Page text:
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From the April 14, 1902 edition of the New York Sun:

Newsboys Eat Their Fill.

Twelve Hundred of Them Dined by Randolph Guggenheimer.

Twelve hundred newsboys from this borough and Brooklyn had a dinner at the expense of the Hon. Randolph Guggenheimer in the Newsboys’ Lodging house last night. Mr. Guggenheimer’s Brooklyn guests to the number of 500 came over in five special trolley cars. There was a car from Greenpoint, one from East New York, one from Fifth avenue and two from Borough Hall in Brooklyn.

The cars all got together at the Borough Hall plaza and came over in line, their occupants relieving the monotony of the trip by catcalls and such suggestive songs as “All I Want is Dat Chicken.” According to those who gathered in the boys for the feast, some of them from the more remote sections of Brooklyn had not been over the Bridge before in their lives. Traffic at the loops was tied up for some minutes while the boys scrambled out of the cars and formed into twos to march to the lodging house.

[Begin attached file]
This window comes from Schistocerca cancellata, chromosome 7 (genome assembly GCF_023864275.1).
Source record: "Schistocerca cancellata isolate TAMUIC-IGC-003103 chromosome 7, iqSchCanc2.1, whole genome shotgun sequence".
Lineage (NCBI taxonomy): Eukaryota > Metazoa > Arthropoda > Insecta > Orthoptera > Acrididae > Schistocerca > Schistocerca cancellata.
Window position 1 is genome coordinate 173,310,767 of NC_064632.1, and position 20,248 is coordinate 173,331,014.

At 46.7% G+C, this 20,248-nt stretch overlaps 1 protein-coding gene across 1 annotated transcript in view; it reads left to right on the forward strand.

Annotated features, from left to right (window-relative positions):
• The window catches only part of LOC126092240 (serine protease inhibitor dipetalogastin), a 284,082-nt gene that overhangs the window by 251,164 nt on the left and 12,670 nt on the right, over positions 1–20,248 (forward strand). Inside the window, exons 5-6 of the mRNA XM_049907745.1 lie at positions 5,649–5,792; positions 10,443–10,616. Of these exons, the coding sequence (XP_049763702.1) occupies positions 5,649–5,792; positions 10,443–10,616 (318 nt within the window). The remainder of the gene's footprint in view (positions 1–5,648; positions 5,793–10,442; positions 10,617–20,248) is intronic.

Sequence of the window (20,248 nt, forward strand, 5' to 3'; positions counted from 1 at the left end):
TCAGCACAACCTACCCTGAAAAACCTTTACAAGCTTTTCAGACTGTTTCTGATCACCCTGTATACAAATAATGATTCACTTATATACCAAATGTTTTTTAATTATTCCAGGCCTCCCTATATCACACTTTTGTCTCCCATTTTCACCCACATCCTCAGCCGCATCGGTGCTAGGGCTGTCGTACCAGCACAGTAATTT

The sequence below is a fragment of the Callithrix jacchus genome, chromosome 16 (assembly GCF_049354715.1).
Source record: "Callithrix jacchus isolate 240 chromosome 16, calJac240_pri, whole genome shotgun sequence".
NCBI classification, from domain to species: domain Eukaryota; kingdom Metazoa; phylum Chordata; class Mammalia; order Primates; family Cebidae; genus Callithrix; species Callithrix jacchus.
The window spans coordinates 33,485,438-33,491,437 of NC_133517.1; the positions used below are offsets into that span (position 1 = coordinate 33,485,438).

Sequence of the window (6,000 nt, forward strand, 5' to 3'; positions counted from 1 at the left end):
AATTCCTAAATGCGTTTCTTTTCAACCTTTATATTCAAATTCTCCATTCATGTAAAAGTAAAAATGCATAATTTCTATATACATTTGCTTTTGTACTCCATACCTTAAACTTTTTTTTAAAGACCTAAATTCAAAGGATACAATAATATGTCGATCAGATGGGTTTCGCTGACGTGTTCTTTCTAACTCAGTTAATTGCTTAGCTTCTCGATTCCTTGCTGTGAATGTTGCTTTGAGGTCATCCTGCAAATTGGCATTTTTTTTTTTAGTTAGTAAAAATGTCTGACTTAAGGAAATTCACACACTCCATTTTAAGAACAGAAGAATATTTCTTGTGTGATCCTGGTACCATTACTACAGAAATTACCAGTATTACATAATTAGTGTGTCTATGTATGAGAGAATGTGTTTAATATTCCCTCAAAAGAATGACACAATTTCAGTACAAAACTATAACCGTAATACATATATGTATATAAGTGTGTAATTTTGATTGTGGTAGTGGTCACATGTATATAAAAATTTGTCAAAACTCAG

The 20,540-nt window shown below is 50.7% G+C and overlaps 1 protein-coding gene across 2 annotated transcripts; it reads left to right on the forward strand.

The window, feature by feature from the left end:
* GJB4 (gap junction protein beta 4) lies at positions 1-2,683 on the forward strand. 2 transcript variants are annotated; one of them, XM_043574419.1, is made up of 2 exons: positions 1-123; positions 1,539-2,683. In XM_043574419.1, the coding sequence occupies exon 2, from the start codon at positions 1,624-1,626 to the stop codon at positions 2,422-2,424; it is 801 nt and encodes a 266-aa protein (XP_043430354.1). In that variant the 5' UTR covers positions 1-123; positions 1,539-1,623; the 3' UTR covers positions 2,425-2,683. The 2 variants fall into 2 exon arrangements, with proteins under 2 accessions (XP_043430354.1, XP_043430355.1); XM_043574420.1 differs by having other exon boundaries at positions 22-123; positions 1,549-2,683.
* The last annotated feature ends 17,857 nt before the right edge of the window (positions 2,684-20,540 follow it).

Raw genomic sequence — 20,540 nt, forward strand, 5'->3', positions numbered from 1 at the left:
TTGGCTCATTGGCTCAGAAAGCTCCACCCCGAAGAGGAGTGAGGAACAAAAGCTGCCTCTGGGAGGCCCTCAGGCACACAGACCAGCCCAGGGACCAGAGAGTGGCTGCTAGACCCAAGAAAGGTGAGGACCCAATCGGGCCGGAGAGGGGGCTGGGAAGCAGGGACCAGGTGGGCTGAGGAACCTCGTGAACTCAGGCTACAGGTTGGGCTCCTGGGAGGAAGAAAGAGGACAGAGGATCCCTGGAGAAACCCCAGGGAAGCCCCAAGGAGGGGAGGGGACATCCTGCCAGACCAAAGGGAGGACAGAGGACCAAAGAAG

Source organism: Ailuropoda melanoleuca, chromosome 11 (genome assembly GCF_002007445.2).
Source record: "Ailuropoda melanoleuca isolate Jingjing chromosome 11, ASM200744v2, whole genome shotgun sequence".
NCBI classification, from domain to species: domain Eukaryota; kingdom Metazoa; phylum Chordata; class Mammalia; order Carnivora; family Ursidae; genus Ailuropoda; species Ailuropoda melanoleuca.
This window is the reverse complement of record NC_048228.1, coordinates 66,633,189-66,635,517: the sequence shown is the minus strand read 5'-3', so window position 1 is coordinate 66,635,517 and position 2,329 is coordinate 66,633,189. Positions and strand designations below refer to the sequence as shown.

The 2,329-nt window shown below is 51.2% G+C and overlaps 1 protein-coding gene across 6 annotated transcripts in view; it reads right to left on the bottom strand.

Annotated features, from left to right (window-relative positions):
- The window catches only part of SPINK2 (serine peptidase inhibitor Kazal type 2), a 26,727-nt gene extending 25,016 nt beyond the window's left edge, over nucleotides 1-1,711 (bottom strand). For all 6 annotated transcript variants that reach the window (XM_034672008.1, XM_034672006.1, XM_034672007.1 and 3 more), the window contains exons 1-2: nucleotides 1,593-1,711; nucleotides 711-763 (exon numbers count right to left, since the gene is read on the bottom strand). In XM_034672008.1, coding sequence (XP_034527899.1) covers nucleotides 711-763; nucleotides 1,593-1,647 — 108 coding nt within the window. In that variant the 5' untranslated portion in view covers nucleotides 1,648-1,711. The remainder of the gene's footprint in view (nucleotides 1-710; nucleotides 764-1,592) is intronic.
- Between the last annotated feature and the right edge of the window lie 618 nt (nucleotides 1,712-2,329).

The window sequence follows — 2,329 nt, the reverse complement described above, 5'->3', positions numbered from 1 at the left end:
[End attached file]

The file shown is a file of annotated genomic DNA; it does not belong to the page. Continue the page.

When the visitors reached the lodging house they were taken upstairs to the library, where the Manhattan boys were waiting. A few dark glances were exchanged. The Brooklyn boys wore white silk badges supplied by a Brooklyn newspaper. The Manhattan boys didn’t have any badges. Some of them looked as though the Brooklyn boys wouldn’t have badges if they were outside.

The Brooklyn boys were kept in one end of the room and the Manhattan boys in another and between them was a detail of policemen so there was “nothin’ doin’.”

Mr. Guggenheimer made a speech before they were allowed to go into the feast. To avoid any chance of trouble, the Brooklyn boys ate first. The managers said it was because the special cars were waiting for them, but the Manhattan boys took the other explanation. The Manhattan boys had to remain in the library and listen to other speeches from Edward McKay Whiting and other friends of Mr. Guggenheimer until the Brooklyn boys were fed.

After the Brooklyn boys were through they were taken upstairs and thanked Mr. Guggenheimer, who made another little speech and invited them over the Bridge again next year, an invitation they received with a shout that made the roof rattle. Then they marched to the cars and went singing and yelling back to Brooklyn.

There was plenty to go around and the Manhattan boys had their fill as well. Manhattan and Brooklyn together ate up 700 pounds of turkey, four barrels of potatoes, four barrels of turnips, 300 loaves of bread and fifty quarts of ice cream.

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